The diagrams and documents you create will let new joiners grasp more quickly how you work. They will help current staff understand and optimise existing procedures to secure greater quality. They will allow you to identify the gaps and omissions in your processes that lead to mistakes and waste. They will help reduce the risk of things going wrong and improve efficiencies across your business.
In the long run, they should save you money and make your company more productive.
Creating a Quality System
The aim is for your Business Management System to become, a ‘bible’ for delivering operational excellence that everyone in your business can follow and contribute to.
In other words, it should be the system through which you guarantee the consistent delivery of quality products and services to your customers. A mechanism for managing and continuously improving core processes to achieve maximum customer satisfaction in the most efficient way possible.
But the truth is, no matter how painstakingly it is put together, such a system will be of no value to your company unless everyone in your company actually uses it.
Why most Business Management Systems fail
The problem is, all too often, Business Management Systems end up being neither accessible or useful to a business as a whole.
Many BMS are cumbersome and over engineered. They are proscriptive in the way they operate and difficult to change or update. Too often they convey process and procedures in a dense and text heavy format that is difficult to follow. Sometimes they even require the wholesale installation of new software across a company, which is never a quick fix. Indeed, according to Forrester Research, the industry average for installing such applications is 14.5 months, an unacceptable wait time for most start-ups and SMEs.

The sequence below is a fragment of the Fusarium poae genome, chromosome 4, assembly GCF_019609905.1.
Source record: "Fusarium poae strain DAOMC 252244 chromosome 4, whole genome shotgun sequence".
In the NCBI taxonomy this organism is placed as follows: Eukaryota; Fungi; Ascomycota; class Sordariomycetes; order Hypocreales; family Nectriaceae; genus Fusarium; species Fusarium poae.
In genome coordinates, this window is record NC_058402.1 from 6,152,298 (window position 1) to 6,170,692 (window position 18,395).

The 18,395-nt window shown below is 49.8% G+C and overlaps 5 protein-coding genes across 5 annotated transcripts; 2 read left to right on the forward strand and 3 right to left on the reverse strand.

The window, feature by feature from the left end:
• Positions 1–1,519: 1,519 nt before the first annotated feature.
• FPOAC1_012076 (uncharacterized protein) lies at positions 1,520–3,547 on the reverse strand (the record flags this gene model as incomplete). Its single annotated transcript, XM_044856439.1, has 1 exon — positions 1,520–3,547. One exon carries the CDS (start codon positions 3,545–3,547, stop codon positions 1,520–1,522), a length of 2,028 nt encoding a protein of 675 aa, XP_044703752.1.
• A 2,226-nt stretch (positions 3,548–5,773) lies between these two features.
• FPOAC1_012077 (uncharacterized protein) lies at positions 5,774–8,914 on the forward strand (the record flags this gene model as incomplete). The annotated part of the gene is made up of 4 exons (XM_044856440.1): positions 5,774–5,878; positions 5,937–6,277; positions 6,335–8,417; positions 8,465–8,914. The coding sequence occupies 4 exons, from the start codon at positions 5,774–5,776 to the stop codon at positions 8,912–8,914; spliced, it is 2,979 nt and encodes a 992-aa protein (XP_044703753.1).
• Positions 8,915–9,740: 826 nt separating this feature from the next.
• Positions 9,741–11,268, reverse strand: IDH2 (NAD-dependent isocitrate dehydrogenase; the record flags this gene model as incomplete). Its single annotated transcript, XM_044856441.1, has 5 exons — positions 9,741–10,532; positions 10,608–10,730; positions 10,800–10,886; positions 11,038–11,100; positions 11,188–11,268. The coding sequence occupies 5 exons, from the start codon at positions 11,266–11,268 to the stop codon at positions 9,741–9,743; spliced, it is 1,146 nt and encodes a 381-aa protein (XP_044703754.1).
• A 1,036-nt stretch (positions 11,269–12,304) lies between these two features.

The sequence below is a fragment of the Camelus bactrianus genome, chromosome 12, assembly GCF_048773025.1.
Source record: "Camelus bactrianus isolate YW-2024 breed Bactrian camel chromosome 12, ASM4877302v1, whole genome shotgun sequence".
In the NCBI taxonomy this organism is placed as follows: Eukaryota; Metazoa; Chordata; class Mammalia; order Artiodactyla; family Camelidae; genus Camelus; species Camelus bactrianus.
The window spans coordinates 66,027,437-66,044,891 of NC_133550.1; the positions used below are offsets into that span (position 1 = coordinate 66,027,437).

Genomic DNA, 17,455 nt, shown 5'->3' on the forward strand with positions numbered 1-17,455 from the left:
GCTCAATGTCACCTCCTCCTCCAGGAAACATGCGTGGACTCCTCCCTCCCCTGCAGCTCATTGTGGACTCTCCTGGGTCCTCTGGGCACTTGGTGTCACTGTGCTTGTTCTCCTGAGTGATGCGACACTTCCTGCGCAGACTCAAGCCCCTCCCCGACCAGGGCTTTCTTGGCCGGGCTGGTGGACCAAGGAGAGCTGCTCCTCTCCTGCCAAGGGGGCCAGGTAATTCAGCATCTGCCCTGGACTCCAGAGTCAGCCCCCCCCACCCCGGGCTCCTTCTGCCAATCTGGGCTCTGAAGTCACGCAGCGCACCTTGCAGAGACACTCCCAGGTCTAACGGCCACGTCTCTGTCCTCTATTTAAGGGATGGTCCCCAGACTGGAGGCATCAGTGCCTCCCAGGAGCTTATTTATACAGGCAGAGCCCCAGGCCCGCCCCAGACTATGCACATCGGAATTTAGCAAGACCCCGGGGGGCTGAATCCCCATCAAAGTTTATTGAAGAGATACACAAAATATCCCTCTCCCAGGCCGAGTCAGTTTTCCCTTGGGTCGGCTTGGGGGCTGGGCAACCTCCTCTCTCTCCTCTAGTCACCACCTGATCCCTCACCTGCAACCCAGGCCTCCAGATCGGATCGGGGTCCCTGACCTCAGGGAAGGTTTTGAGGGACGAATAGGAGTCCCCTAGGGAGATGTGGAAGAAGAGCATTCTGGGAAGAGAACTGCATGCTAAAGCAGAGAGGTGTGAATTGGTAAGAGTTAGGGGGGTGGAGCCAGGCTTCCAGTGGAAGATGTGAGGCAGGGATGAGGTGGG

In some cases, installing a BMS will simply introduce new and unwanted layers of development and bureaucracy into a growing organisation.
If a Business Management System is over-complicated and difficult to use your team will inevitably try to find ways to avoid using it. And, of course, if procedures are not properly observed, there is a greater risk of mistakes happening, timelines slipping and quality suffering.
All this, in turn, increases the chances of regulatory non-compliance and raises the risk of your business failing a quality audit. And if that happens, it defeats the object of implementing the solution in the first place.